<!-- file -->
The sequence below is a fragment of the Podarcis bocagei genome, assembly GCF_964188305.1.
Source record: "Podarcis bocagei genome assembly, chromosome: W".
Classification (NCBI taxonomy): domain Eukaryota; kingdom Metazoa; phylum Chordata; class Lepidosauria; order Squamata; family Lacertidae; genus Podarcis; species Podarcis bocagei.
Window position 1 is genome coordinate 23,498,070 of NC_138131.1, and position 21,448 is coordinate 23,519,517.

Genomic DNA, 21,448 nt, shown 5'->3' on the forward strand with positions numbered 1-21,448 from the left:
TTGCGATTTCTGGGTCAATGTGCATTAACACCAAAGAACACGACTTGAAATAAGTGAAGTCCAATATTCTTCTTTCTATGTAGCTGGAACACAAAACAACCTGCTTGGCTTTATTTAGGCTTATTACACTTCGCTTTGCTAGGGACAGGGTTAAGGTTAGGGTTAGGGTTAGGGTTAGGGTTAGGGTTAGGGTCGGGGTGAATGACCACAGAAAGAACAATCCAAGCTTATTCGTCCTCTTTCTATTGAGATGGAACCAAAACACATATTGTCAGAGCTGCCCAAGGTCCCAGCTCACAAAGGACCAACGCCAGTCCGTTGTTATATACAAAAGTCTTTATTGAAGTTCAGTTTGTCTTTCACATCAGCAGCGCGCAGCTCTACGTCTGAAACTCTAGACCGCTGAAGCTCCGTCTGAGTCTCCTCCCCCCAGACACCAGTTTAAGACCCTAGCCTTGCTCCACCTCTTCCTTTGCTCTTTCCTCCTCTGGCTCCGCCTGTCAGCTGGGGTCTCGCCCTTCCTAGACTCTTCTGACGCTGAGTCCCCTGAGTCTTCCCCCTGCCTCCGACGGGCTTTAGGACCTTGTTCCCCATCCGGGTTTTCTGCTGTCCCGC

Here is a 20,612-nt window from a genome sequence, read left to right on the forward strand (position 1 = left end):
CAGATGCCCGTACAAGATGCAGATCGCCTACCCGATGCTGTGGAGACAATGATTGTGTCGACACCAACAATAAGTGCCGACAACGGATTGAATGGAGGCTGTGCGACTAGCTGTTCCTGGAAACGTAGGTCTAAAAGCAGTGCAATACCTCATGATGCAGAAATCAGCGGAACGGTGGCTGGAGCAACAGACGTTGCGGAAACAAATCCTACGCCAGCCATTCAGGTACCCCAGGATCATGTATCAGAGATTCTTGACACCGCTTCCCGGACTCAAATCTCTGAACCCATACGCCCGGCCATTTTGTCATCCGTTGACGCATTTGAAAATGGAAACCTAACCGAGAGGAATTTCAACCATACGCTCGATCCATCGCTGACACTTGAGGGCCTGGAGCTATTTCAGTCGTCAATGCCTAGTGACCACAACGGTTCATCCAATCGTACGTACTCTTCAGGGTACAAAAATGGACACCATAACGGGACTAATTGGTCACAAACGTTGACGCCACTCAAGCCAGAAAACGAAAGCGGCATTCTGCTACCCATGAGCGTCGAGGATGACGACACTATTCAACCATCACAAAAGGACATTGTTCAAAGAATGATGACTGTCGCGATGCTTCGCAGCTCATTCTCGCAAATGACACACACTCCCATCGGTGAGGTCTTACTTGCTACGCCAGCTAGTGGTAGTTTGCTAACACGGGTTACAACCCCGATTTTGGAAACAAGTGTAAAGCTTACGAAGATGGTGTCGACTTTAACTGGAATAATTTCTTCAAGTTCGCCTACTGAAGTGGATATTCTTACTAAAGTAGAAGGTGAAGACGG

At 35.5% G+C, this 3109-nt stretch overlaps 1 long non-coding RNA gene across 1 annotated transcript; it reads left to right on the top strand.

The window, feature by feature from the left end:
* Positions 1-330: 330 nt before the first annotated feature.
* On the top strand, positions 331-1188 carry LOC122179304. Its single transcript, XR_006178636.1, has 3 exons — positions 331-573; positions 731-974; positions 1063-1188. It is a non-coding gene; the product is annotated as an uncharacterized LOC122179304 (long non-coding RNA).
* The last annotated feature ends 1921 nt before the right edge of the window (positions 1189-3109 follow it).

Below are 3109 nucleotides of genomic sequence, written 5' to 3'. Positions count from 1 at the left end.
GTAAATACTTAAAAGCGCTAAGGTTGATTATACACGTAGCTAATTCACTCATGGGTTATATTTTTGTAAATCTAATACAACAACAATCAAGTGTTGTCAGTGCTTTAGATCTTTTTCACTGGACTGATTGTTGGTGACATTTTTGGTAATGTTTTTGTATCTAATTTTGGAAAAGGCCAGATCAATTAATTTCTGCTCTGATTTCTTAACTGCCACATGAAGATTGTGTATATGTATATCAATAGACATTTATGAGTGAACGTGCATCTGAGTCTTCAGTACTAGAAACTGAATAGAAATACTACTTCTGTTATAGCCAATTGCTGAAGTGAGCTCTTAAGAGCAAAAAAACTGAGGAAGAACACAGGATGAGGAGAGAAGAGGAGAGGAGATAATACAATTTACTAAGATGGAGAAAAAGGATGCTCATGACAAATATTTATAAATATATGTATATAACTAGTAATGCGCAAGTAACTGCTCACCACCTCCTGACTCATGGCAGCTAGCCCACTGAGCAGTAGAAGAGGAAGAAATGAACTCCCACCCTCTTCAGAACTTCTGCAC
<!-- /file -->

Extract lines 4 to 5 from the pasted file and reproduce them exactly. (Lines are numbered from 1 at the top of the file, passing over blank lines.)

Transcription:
Window position 1 is genome coordinate 23,498,070 of NC_138131.1, and position 21,448 is coordinate 23,519,517.

Genomic DNA, 21,448 nt, shown 5'->3' on the forward strand with positions numbered 1-21,448 from the left: